Plastic Free July: how Mia avoided grocery plastics

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For Plastic Free July, the Mia team targeted reducing single-use plastics found in the supermarket, forming new sustainable habits as part of our TAKE2 pledge.

Two months ago, members of the Mia team signed up for Plastic Free July, a global movement whereby individuals and businesses resolve to eschew single-use plastics to fight plastic pollution. From the start of July, each one of us targeted one or more areas in which to make inroads towards minimising our consumption of single-use plastics.

So, how did we do?

Most of us targeted food and grocery related items – perhaps not surprisingly, since grocery shopping has been one of the few pleasures permitted to Melbournians in recent weeks. It’s also a logical place to start, since the sheer volume and regularity of food and grocery shopping can lead to correspondingly high levels of single-use plastic.

Deirdre Diamante – Managing Director

“Signing up to plastic free July has made me more conscious of my buying behaviours.”

As a mum with school-aged children, Deirdre’s focus was using reusable containers instead of cling film wrap for the kids’ school lunches (for the brief period schools were open) and changing the school snack food to that without excessive plastic packaging. She also focused on buying products without plastic packaging wherever possible – including avoiding pre-packaged fruit and vegetables.

Yim Huynh – Chief Operations Officer

“I purchased the reusable mesh bags and they’ve worked great.”

Yim progressed from reusable shopping bags to also cutting out plastic bags used for loose fresh fruit and vegetables. She invested in reusable mesh produce bags, which now live in the car with the reusable shopping bags. Besides, she says, when she goes to the market, she often just puts it all straight into a large shopping bag.

Yim now takes reusable produce bags for fruit and veg.

Jade Leong – Director Bids and Policy

“I have to spruik Schulz milk. We’ve been on their journey from the start, and supported their funding campaign to help them move from single-use plastic milk.”

Jade is Mia’s sustainability warrior! She already practices many plastic-free habits, including purchasing most dried goods from a bulk food store in refillable containers (The Source Bulk Foods) and milk in returnable and refillable glass bottles (Schulz Organic Dairy). A new focus for Jade in July was doing something about all the plastic boxes from takeaway, in particular reusing them for restaurant leftovers (when they reopen for dining in). Or choosing vendors that supply takeaway food in compostable packaging!

Plastic Free July
Jade buys Schulz Milk in returnable and refillable glass bottles.

David Watt – Director Government Strategy

“We revamped our food storage system.”

David targeted single use plastic food storage bags. Instead of using ziplock or freezer bags to store food items in the fridge his household now uses a range of reusable bags made of calico or silica. Even better, he says fruit and vegetables stored in the calico seem to last longer.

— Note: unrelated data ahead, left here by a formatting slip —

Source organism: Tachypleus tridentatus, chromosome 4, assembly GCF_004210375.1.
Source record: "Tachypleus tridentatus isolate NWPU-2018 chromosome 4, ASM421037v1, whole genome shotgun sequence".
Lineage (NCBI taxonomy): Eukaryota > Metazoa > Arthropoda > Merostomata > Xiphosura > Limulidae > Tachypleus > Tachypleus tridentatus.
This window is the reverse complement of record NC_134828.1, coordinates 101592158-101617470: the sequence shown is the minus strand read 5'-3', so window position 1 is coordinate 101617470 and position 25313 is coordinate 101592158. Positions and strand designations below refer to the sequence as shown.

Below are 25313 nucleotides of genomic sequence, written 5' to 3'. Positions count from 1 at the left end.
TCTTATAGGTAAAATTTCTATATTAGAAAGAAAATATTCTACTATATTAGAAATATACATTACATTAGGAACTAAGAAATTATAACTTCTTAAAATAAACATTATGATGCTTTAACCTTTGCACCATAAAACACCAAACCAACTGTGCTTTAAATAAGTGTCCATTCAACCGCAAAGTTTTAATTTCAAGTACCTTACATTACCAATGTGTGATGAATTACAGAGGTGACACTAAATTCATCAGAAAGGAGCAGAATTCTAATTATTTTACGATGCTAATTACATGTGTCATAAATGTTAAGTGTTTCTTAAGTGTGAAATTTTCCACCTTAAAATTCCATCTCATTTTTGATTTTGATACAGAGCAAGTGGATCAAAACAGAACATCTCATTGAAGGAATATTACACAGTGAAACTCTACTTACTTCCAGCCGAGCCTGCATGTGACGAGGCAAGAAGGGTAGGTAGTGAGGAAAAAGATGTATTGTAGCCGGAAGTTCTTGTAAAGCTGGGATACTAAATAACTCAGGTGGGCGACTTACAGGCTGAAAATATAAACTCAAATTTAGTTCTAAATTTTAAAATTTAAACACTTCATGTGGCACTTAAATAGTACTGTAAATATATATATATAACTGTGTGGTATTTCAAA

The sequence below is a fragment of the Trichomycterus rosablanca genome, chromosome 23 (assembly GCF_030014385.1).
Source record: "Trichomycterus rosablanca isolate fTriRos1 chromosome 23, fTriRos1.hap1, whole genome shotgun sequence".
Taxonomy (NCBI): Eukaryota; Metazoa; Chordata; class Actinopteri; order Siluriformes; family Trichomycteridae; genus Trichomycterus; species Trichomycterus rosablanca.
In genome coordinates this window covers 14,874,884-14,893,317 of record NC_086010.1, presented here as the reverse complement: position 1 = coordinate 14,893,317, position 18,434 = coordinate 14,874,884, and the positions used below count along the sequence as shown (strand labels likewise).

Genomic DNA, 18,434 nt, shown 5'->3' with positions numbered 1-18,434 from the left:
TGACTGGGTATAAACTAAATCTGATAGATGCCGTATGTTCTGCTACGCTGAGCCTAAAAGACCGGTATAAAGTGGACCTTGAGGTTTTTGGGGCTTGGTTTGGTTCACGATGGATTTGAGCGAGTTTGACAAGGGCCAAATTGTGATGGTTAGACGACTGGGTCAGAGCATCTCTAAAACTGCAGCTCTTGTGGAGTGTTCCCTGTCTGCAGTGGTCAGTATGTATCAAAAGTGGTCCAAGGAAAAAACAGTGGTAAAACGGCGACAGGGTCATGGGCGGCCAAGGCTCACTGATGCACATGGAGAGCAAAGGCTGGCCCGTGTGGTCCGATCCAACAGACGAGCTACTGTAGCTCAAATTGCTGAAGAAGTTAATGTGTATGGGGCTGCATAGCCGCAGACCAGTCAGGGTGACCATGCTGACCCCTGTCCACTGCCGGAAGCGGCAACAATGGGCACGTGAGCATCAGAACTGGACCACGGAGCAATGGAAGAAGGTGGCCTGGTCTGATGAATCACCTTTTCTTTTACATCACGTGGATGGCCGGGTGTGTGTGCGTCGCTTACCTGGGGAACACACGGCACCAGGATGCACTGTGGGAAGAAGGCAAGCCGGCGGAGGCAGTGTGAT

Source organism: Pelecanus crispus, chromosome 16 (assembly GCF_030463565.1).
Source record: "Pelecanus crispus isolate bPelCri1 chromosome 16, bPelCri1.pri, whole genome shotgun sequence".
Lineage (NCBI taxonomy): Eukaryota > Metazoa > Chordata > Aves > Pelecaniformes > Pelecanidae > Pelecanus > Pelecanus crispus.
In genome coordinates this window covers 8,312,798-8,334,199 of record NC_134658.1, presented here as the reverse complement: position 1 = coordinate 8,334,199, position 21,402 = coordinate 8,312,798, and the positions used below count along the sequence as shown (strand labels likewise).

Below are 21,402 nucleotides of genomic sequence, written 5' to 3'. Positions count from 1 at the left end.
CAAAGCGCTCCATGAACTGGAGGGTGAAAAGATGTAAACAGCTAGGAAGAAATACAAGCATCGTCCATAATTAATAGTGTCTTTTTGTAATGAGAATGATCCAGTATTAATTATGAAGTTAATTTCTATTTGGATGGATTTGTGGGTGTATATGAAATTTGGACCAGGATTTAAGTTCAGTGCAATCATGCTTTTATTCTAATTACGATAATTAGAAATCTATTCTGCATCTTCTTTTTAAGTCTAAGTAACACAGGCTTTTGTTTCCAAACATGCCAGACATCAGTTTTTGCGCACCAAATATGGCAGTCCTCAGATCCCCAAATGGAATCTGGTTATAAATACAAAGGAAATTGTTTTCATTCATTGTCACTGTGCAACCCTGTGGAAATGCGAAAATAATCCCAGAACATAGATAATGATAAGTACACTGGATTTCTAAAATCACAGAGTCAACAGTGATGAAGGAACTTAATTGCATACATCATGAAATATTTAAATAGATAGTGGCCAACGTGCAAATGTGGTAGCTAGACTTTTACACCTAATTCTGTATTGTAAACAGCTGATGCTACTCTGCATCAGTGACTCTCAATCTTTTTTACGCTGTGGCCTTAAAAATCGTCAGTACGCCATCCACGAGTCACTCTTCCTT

David’s dog Esther likes her treats in reusable food storage pouches.

Carol Benton – Senior Consultant

“I selected foods packaged in materials other than plastic.”

Carol also adjusted her grocery buying habits to include items not packaged in plastic – such as condiments in glass jars and bottles, cheese and ham from the deli, and home-baking muesli bars for her son instead of buying them. She continued her already established habit of buying loose fresh fruit and vegetables straight into reusable trolley bags, choosing to avoid fresh foods in polystyrene trays or pre-packaged in plastic.

Carol chooses food in glass.

Ellen Gregory – Communications Specialist

“I focused on plastic-free choices and cut out supermarket bakery items.”

Ellen has been focused on reducing single use plastics for a while now, and has transitioned to plastic-free alternatives for many household products – such as solid shampoo, cling film replacements and reusable produce bags. For plastic free July she re-committed to purchasing bread from bakeries in paper bags, baked her lockdown snacks instead of purchasing plastic-encased goodies, and continued to choose supermarket items in glass, paper or compostable packaging wherever possible.

Ellen now gets bread from the bakery in paper bags.

On the whole, each member of the team has pledged to continue these new habits. It’s difficult to completely avoid single-use plastic, given its prevalence in society and particularly during Melbourne’s lockdown, but every little bit counts. We enjoyed the challenge of establishing some new habits we can sustain into the future to fight plastic pollution.

Mia undertook Plastic Free July as part of our TAKE2 Pledge. TAKE2 is Sustainability Victoria’s collective climate change program supporting individuals, government, business and other organisations to help our state achieve net zero emissions by 2050. See the TAKE2 website or our March news item for further information.

Jade’s tip for buying bulk foods is mark the weight on the container!

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